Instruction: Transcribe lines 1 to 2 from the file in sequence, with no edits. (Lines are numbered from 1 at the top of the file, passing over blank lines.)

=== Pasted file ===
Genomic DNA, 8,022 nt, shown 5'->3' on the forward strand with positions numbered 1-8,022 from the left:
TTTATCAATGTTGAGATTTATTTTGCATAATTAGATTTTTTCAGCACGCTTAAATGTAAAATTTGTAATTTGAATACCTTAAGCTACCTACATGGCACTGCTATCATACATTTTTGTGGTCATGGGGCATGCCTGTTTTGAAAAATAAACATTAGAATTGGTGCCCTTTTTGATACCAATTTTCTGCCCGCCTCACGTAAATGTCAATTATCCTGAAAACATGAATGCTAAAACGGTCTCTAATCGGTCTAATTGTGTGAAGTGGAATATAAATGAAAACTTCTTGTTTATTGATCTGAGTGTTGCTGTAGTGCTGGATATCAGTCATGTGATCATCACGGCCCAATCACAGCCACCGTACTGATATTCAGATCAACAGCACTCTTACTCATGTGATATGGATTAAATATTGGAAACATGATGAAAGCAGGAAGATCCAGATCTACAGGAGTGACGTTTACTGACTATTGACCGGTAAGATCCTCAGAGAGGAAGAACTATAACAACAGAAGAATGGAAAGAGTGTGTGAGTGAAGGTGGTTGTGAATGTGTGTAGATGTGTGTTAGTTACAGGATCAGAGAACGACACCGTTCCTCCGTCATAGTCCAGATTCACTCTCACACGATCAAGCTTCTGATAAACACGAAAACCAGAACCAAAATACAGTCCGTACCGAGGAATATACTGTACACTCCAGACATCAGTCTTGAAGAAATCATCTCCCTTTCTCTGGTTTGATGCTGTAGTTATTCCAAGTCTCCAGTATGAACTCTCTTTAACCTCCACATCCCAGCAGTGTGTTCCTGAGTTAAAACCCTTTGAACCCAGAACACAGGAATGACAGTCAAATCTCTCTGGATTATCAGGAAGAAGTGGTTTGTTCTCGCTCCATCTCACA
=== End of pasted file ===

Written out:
Genomic DNA, 8,022 nt, shown 5'->3' on the forward strand with positions numbered 1-8,022 from the left:
TTTATCAATGTTGAGATTTATTTTGCATAATTAGATTTTTTCAGCACGCTTAAATGTAAAATTTGTAATTTGAATACCTTAAGCTACCTACATGGCACTGCTATCATACATTTTTGTGGTCATGGGGCATGCCTGTTTTGAAAAATAAACATTAGAATTGGTGCCCTTTTTGATACCAATTTTCTGCCCGCCTCACGTAAATGTCAATTATCCTGAAAACATGAATGCTAAAACGGTCTCTAATCGGTCTAATTGTGTGAAGTGGAATATAAATGAAAACTTCTTGTTTATTGATCTGAGTGTTGCTGTAGTGCTGGATATCAGTCATGTGATCATCACGGCCCAATCACAGCCACCGTACTGATATTCAGATCAACAGCACTCTTACTCATGTGATATGGATTAAATATTGGAAACATGATGAAAGCAGGAAGATCCAGATCTACAGGAGTGACGTTTACTGACTATTGACCGGTAAGATCCTCAGAGAGGAAGAACTATAACAACAGAAGAATGGAAAGAGTGTGTGAGTGAAGGTGGTTGTGAATGTGTGTAGATGTGTGTTAGTTACAGGATCAGAGAACGACACCGTTCCTCCGTCATAGTCCAGATTCACTCTCACACGATCAAGCTTCTGATAAACACGAAAACCAGAACCAAAATACAGTCCGTACCGAGGAATATACTGTACACTCCAGACATCAGTCTTGAAGAAATCATCTCCCTTTCTCTGGTTTGATGCTGTAGTTATTCCAAGTCTCCAGTATGAACTCTCTTTAACCTCCACATCCCAGCAGTGTGTTCCTGAGTTAAAACCCTTTGAACCCAGAACACAGGAATGACAGTCAAATCTCTCTGGATTATCAGGAAGAAGTGGTTTGTTCTCGCTCCATCTCACA